Are You a Victorian?

Michael Metzger

Why not?
Do you ever introduce yourself as a Victorian? If not, why not? Simple. People imagine Victorians as provincial, priggish, prudish and past tense. We’re in a post-Victorian age. If you want to launch a conversation, calling yourself a Victorian is a non-starter.
So here’s a question: Do you ever introduce yourself as a Christian? What if we live in a post-Christian age? These two questions can be misunderstood a thousand ways and properly understood one way. Rather than run to answers, consider how Albert Einstein would frame this question along with some surprising advice from Jesus.

First of all, what the heck is a “post-Christian” age? It’s a world where we talk one way on Sunday and another on Monday. That’s because, beginning in the 1800s, “the state was de-religionized, and the church was disempowered,” writes Tim Stafford.1 Friends are gracious if you keep your faith private but hold a grudge if you take it public. It’s an age when Christianity is “socially irrelevant, even if privately engaging.”2 So how would Albert Einstein suggest Christians frame their answer, given our day and age?

First, Einstein said you could not solve a problem in the framework that created it. If people already imagine Christianity as been there, done that – it’s too late to cry foul. Winston Churchill said history would be kind to him “for I shall write the history.” In the 1800s a raft of writers reframed Christianity. Men like James Joyce, William James, Friedrich Nietzsche, Karl Marx, Sigmund Freud, Charles Darwin, Thomas Huxley, John Dewey and Supreme Court Justice Oliver Wendell Holmes placed Christianity in a new frame – as ignorant, inconsequential, and intolerant. Introduce yourself as a Christian places you inside their frame. “Do not use their language,” writes George Lakoff. “Their language picks out a frame – and it won’t be the frame you want.”3

Second, Einstein said that “imagination is more important than knowledge.”4 In this post-Christian age we need new metaphors or pictures to help people imagine what it means to be a Christian. Look at the homosexual movement to understand the power of imagination. Forty years ago a majority of Americans would have described homosexuality as disgusting, effeminate, or distasteful. If we heard a sermon describing homosexuality as sin, that would “fit” our imagination. Now fast-forward forty years. Many people imagine homosexuals as humorous, classy, or sharp. The idea that sharp, caring, and humorous people are an abomination to God is tough to swallow. Yet the problem isn’t information but imagination. Imagination frames information. “People think in frames. To be accepted, the truth must fit people’s frames. If the facts do not fit a frame, the frame stays and the facts bounce off.”5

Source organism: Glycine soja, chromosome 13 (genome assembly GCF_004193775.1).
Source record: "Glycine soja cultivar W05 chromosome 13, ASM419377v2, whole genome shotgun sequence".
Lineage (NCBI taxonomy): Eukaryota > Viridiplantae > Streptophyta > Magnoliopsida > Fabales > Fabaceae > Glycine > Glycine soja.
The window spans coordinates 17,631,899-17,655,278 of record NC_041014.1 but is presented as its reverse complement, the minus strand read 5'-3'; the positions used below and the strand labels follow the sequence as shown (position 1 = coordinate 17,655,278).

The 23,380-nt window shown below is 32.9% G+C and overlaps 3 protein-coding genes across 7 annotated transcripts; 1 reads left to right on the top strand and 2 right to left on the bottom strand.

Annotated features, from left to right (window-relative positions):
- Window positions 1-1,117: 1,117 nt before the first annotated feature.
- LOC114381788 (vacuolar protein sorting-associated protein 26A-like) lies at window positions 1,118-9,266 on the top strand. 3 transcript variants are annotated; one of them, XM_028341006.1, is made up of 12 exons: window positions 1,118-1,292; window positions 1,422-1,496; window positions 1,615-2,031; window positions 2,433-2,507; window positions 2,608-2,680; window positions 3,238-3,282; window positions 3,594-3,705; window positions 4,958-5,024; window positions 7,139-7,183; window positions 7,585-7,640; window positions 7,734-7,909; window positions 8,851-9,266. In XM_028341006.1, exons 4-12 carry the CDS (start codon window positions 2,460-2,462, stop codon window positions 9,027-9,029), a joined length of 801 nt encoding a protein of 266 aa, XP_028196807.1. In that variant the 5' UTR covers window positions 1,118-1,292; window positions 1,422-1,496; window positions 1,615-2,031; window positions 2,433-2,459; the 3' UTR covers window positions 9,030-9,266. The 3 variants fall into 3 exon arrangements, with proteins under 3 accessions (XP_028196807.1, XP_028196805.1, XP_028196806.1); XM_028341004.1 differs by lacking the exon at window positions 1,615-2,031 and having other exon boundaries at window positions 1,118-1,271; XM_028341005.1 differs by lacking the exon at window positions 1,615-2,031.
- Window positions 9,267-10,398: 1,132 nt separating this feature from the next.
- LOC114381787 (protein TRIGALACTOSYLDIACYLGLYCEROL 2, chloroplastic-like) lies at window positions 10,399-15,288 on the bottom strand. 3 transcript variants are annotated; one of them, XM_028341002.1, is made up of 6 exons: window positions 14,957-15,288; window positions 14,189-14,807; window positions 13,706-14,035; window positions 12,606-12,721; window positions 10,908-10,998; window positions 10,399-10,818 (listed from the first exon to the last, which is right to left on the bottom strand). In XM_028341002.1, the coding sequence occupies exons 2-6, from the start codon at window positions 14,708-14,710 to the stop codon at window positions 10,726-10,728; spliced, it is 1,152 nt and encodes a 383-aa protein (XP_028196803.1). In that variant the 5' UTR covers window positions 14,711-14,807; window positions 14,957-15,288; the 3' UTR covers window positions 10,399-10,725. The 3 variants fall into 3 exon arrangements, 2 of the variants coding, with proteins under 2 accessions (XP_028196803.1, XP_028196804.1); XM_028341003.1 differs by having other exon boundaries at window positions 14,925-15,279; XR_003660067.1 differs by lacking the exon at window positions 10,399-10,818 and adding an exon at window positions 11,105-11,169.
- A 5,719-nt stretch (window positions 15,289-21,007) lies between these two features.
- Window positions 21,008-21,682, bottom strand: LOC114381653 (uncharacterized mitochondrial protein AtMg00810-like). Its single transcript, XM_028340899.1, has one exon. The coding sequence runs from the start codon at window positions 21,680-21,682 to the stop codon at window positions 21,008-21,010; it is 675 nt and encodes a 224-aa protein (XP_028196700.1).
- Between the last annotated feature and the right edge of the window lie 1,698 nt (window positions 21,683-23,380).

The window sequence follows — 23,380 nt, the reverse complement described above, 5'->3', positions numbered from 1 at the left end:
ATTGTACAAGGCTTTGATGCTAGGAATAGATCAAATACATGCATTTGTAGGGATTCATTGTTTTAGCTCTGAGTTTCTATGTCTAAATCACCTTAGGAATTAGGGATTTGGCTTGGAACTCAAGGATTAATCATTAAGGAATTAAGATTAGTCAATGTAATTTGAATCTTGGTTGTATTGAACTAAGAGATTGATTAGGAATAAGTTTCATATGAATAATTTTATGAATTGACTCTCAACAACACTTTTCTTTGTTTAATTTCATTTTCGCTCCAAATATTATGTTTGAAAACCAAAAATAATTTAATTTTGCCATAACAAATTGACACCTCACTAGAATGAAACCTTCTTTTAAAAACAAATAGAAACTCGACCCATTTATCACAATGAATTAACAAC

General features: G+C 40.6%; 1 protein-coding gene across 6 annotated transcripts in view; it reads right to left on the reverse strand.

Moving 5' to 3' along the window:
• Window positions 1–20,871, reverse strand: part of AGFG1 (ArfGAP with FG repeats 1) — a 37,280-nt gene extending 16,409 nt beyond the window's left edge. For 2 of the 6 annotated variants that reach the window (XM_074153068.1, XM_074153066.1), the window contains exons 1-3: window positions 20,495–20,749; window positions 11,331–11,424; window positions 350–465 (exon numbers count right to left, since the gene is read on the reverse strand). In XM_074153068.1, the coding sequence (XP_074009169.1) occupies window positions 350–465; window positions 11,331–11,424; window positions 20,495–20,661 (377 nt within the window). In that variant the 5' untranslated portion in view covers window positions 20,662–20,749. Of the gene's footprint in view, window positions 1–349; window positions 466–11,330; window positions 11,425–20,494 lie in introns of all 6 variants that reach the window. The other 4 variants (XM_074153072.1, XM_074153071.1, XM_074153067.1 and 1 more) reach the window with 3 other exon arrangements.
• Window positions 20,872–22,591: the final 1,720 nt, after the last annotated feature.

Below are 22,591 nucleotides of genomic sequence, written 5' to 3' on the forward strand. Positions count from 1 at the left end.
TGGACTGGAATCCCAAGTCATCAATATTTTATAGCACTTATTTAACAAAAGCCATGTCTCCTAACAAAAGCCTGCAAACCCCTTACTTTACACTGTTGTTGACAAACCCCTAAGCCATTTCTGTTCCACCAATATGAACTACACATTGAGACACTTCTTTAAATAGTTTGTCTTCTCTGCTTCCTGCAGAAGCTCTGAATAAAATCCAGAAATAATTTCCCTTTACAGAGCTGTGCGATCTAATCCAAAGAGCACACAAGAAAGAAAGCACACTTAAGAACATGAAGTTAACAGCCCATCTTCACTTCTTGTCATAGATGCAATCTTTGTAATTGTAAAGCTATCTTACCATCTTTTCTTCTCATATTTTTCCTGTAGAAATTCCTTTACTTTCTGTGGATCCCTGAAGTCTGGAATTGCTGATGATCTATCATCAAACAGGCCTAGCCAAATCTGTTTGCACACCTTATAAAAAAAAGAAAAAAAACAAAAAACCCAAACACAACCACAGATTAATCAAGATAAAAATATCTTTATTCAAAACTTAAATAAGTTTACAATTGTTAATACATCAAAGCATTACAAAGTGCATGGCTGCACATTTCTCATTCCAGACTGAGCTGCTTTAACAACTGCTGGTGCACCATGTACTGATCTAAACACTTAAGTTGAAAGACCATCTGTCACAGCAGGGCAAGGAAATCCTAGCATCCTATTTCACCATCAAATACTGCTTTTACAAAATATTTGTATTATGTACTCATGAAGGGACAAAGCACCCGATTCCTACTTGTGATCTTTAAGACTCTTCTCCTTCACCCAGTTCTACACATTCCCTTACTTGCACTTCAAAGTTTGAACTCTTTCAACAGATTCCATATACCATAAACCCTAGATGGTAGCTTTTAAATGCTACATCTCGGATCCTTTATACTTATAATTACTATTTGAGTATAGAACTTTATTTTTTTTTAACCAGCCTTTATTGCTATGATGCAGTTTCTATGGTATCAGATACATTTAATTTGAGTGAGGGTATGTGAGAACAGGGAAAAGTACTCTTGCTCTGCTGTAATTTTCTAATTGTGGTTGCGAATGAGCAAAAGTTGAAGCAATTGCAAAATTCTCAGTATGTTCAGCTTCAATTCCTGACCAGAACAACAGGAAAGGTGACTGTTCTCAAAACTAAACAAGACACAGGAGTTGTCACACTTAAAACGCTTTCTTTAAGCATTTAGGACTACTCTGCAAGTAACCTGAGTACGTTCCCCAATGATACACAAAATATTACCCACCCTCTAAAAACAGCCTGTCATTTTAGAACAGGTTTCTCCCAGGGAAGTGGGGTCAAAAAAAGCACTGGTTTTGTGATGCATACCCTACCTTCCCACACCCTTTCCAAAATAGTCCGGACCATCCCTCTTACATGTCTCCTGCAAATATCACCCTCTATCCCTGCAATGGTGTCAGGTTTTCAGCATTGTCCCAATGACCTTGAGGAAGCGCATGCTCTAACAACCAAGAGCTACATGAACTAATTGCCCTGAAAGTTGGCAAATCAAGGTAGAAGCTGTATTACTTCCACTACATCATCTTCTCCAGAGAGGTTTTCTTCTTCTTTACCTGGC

Third, Einstein said the most important thing you can do is name something. I wonder if he got this from his Jewish upbringing, since Adam’s first act in shaping the world was to name the animals. Thomas Huxley reframed the religious debate in 1876 by calling himself an agnostic. Disney sets the table by describing their artists as imagineers. Kids aren’t coffee sellers at Starbucks, they’re Baristas. If you are a Christian, can you think of a way to introduce yourself that reframes the faith?

Fourth, Einstein suggested you grab the imagination by communicating in pictures, not in disseminating data. “I very rarely think in words at all,” he later told a psychologist. “A thought comes, and I may try to express it in words afterwards.”6 Most Christians on the other hand tend to think in words and then come up with cute “illustrations” afterward. But by then we’ve lost most of our audience.

In a post-Christian age, pastor Tim Keller of Redeemer Presbyterian Church in New York City maintains a tension that “neither forsakes the truth of Christianity nor needlessly alienates those raised to assume a plurality of religions.”7 Keller reminds me of the “men of Issachar, who understood the times and knew what Israel should do.”8 C. S. Lewis is another example. He often introduced himself as a writer of children’s stories. Lewis had no reservations about calling himself a Christian but rightly understood that stealing “past those watchful dragons” guarding against religion is more difficult when you get off on the wrong foot.9

A wise man once said, “streetwise people are smarter in this regard than law-abiding citizens. They are on constant alert, looking for angles, surviving by their wits. I want you to be smart in the same way.”10 That was Jesus. William Wilberforce and his Clapham colleagues were streetwise by engaging friend and foe in “a conversation that never ended” that led to abolishing the slave trade. Yet a never-ending conversation requires getting started. Jesus and Einstein might urge you to reconsider coming out of the blocks by introducing yourself as a Christian. You run the risk of being disqualified for a false start.

1 Tim Stafford, “The Samaritan Life,” Christianity Today, February 2008, p.48
2 This quote comes from Theodore Roszak, a Professor of History at California State University, Hayward. C.f., Mark Noll, Turning Points: Decisive Moments in the History of Christianity (Grand Rapids: Baker, 1997), p.122
3 George Lakoff, Don’t Think of an Elephant! Know Your Values and Frame the Debate, (White River Junction, VT: Chelsea Green, 2004), p.3
4 Walter Isaacson, Einstein: His Life and Universe (New York, NY: Simon & Schuster, 2007), p.9
5 Lakoff, Elephant, p.17
6 Isaacson, Einstein, p.9
7 Stafford, Samaritan, p.49
8 I Chronicles 12:32 (New International Version)
99 C. S. Lewis, “Sometimes Fairy Stories May Say Best What Needs to Be Said,” in On Stories: And Other Essays on Literature (Orlando: Harvest, 1982), p.12
10 Luke 16:8-9 (The Message)


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